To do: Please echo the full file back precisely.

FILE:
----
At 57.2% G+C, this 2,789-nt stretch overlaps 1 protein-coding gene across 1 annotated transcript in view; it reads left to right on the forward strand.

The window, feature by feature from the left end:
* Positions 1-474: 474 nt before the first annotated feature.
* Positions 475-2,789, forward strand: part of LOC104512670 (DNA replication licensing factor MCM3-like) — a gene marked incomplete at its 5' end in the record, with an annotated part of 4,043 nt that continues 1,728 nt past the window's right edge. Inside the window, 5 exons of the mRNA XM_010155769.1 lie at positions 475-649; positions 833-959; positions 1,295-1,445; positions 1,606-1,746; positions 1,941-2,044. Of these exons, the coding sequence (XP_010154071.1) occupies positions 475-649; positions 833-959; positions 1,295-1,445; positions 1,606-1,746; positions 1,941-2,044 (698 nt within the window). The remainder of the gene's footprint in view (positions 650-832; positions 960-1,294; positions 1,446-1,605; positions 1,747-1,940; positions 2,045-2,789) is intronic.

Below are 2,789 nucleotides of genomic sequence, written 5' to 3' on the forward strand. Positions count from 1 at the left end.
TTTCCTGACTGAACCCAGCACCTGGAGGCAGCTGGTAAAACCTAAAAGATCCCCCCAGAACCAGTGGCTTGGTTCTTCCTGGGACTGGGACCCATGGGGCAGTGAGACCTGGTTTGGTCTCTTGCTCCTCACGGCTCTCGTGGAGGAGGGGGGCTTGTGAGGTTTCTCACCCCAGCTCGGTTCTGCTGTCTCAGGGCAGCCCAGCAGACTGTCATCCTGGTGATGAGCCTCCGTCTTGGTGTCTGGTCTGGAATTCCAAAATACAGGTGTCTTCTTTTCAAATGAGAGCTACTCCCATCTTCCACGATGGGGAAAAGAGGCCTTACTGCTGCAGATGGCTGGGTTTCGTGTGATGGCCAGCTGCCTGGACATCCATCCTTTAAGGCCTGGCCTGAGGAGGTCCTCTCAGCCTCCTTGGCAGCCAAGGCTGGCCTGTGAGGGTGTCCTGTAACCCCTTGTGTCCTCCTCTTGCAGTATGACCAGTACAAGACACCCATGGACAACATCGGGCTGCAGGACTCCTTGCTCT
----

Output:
At 57.2% G+C, this 2,789-nt stretch overlaps 1 protein-coding gene across 1 annotated transcript in view; it reads left to right on the forward strand.

The window, feature by feature from the left end:
* Positions 1-474: 474 nt before the first annotated feature.
* Positions 475-2,789, forward strand: part of LOC104512670 (DNA replication licensing factor MCM3-like) — a gene marked incomplete at its 5' end in the record, with an annotated part of 4,043 nt that continues 1,728 nt past the window's right edge. Inside the window, 5 exons of the mRNA XM_010155769.1 lie at positions 475-649; positions 833-959; positions 1,295-1,445; positions 1,606-1,746; positions 1,941-2,044. Of these exons, the coding sequence (XP_010154071.1) occupies positions 475-649; positions 833-959; positions 1,295-1,445; positions 1,606-1,746; positions 1,941-2,044 (698 nt within the window). The remainder of the gene's footprint in view (positions 650-832; positions 960-1,294; positions 1,446-1,605; positions 1,747-1,940; positions 2,045-2,789) is intronic.

Below are 2,789 nucleotides of genomic sequence, written 5' to 3' on the forward strand. Positions count from 1 at the left end.
TTTCCTGACTGAACCCAGCACCTGGAGGCAGCTGGTAAAACCTAAAAGATCCCCCCAGAACCAGTGGCTTGGTTCTTCCTGGGACTGGGACCCATGGGGCAGTGAGACCTGGTTTGGTCTCTTGCTCCTCACGGCTCTCGTGGAGGAGGGGGGCTTGTGAGGTTTCTCACCCCAGCTCGGTTCTGCTGTCTCAGGGCAGCCCAGCAGACTGTCATCCTGGTGATGAGCCTCCGTCTTGGTGTCTGGTCTGGAATTCCAAAATACAGGTGTCTTCTTTTCAAATGAGAGCTACTCCCATCTTCCACGATGGGGAAAAGAGGCCTTACTGCTGCAGATGGCTGGGTTTCGTGTGATGGCCAGCTGCCTGGACATCCATCCTTTAAGGCCTGGCCTGAGGAGGTCCTCTCAGCCTCCTTGGCAGCCAAGGCTGGCCTGTGAGGGTGTCCTGTAACCCCTTGTGTCCTCCTCTTGCAGTATGACCAGTACAAGACACCCATGGACAACATCGGGCTGCAGGACTCCTTGCTCT